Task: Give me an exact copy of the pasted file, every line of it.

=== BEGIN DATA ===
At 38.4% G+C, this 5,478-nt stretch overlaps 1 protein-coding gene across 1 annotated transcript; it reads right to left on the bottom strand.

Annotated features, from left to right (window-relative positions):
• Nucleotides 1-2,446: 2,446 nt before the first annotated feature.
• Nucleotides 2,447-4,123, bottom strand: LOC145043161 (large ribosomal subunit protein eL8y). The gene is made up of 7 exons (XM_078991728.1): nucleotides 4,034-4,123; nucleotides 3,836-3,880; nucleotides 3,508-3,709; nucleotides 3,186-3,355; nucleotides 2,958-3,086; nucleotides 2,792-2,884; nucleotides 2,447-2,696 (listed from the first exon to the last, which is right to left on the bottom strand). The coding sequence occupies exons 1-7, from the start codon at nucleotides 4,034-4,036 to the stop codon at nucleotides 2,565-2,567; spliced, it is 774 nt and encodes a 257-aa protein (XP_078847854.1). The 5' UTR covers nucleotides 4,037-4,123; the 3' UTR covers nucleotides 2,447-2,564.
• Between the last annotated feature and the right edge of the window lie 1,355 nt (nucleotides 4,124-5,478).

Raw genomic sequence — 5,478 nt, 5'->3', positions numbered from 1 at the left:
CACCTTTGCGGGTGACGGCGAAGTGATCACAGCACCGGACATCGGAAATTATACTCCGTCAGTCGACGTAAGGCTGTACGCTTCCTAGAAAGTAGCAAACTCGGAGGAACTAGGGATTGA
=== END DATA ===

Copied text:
At 38.4% G+C, this 5,478-nt stretch overlaps 1 protein-coding gene across 1 annotated transcript; it reads right to left on the bottom strand.

Annotated features, from left to right (window-relative positions):
• Nucleotides 1-2,446: 2,446 nt before the first annotated feature.
• Nucleotides 2,447-4,123, bottom strand: LOC145043161 (large ribosomal subunit protein eL8y). The gene is made up of 7 exons (XM_078991728.1): nucleotides 4,034-4,123; nucleotides 3,836-3,880; nucleotides 3,508-3,709; nucleotides 3,186-3,355; nucleotides 2,958-3,086; nucleotides 2,792-2,884; nucleotides 2,447-2,696 (listed from the first exon to the last, which is right to left on the bottom strand). The coding sequence occupies exons 1-7, from the start codon at nucleotides 4,034-4,036 to the stop codon at nucleotides 2,565-2,567; spliced, it is 774 nt and encodes a 257-aa protein (XP_078847854.1). The 5' UTR covers nucleotides 4,037-4,123; the 3' UTR covers nucleotides 2,447-2,564.
• Between the last annotated feature and the right edge of the window lie 1,355 nt (nucleotides 4,124-5,478).

Raw genomic sequence — 5,478 nt, 5'->3', positions numbered from 1 at the left:
CACCTTTGCGGGTGACGGCGAAGTGATCACAGCACCGGACATCGGAAATTATACTCCGTCAGTCGACGTAAGGCTGTACGCTTCCTAGAAAGTAGCAAACTCGGAGGAACTAGGGATTGA